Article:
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The theories surrounding why Tucker Carlson got fired



Fox News gave no reason for Carlson’s exit and merely pointed to its press release from Monday about the topic. But the decision came less than a week after the network agreed to pay $787.5 million to settle a high-profile defamation suit that had dredged up messages from Carlson and some of his colleagues in which they dismissed claims that the 2020 presidential election had been stolen but then promoted that false information on air.

Offensive texts about bosses

Discovery in the defamation case filed by voting-machine company Dominion Voting Systems uncovered that Carlson had used the c-word against senior network executives. Fox’s lawyers successfully managed to redact those references from legal filings, the Wall Street Journal reported Wednesday, citing people with knowledge of the matter. But management certainly got to look at them.

Carlson’s disagreements with Fox’s management were many. The friction was so great that the network reportedly appointed former President Donald Trump’s aide, Raj Shah, as an intermediary between Carlson and the network’s communications department, sources close to the matter told the Journal. He also repeatedly asked that some on-air colleagues be fired, as detailed in court documents cited by the outlet. 

Ultimately, Carlson’s criticism of senior management played a role in his firing, according to unnamed sources who spoke to the Journal.

Rupert Murdoch’s growing criticism

Carlson and Rupert Murdoch, the billionaire chairman of Fox News’ parent company, had reportedly dined together just weeks ago, even with the Dominion lawsuit coming to a head. But despite the facade of normality, Murdoch was reportedly no longer a fan of Carlson’s on-air commentary or his behavior off-camera, the Washington Post reported Wednesday citing people familiar with the matter.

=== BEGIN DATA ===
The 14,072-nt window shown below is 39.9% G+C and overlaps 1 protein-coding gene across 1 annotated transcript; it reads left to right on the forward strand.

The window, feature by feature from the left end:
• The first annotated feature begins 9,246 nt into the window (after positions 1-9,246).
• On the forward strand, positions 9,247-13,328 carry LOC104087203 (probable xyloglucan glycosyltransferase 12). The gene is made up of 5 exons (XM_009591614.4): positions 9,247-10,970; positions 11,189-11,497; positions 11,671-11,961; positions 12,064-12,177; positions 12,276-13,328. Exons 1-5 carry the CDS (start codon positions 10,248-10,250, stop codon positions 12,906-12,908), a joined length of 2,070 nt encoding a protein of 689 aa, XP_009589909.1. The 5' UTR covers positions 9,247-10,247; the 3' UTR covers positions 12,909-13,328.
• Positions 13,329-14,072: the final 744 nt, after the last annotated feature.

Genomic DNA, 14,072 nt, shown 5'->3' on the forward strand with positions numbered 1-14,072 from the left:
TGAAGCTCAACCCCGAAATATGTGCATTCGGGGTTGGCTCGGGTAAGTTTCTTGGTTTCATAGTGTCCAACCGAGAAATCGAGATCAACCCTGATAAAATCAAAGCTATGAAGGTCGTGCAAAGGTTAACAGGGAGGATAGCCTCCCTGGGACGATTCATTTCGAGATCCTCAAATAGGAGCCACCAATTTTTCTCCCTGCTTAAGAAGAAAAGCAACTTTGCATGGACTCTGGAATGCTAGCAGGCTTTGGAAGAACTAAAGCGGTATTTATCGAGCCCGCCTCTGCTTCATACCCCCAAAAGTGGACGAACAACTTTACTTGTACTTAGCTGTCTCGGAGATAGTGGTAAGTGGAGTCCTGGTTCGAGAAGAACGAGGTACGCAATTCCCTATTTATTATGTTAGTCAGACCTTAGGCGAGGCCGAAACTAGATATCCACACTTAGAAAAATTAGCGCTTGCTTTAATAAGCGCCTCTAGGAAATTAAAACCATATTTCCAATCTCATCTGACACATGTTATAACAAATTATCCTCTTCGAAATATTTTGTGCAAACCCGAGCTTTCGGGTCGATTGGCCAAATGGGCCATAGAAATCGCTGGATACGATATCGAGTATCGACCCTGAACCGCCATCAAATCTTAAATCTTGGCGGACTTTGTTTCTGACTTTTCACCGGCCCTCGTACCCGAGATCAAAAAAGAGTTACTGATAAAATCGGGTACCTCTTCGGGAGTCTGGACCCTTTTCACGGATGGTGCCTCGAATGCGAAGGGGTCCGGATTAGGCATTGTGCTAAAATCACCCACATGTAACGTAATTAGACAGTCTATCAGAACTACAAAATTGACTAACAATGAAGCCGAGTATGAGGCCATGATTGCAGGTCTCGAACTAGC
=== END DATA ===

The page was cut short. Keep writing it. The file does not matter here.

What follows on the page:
Murdoch was displeased with Carlson’s stance on the Ukraine war—a graphic on Carlson’s show had previously called the country’s President Volodymyr Zelensky a “Ukrainian pimp.” The host also repeatedly chided the U.S. for providing military aid to Ukraine. Murdoch’s opinion of Carlson’s commentary had become so negative that he complained about it during a newsroom meeting, according to anonymous sources cited by the Washington Post. 

Although Murdoch had reportedly soured on Carlson’s role, the decision to oust him was in the hands of Murdoch’s son, Lachlan Murdoch, the CEO of Fox Corp. Lachlan reportedly consulted Fox News CEO Suzanne Scott, who ultimately called Carlson on Monday to inform him that the network would part ways with him, the Washington Post reported. 

Prayer talk

Another theory is that Carlson’s departure was sealed by his appearance at the Heritage Foundation’s 50th Anniversary gala on Friday. At the event, Carlson reportedly spoke about the power of religion and prayer in the current political climate, and Rupert Murdoch wasn’t impressed by it, according to a source who spoke to the Vanity Fair. The TV host also referred to concepts of “good” and “evil” in the context of national politics, and added that he refrained from engaging in “fraudulent debates” and resorted to praying instead. 

“I have concluded it might be worth taking just 10 minutes out of your busy schedule to say a prayer for the future, and I hope you will,” Carlson said at the Heritage Foundation gala. 

 But a person close to the matter told Vanity Fair that Rupert Murdoch isn’t a fan of public displays of religion. 

“That stuff freaks Rupert out. He doesn’t like all the spiritual talk,” the person said.

Risk vs. reward

The decision to oust Carlson could have simply been based on the network’s calculation of risk versus reward, according to a TV news executive who spoke to CNN.

“I know that’s not very exciting, but it’s how these decisions get made at the highest level,” the executive told CNN. “A weighing of the negatives – and risks to the business – versus the positives or benefits.” 

Carlson’s controversial points of view and airing of conspiracy theories had caused problems at the network. Although he had the highest ratings among cable TV shows in the 25-to-54 age group, Carlson’s commentary had also caused advertisers to distance themselves from his show and thereby reduce potential revenue.

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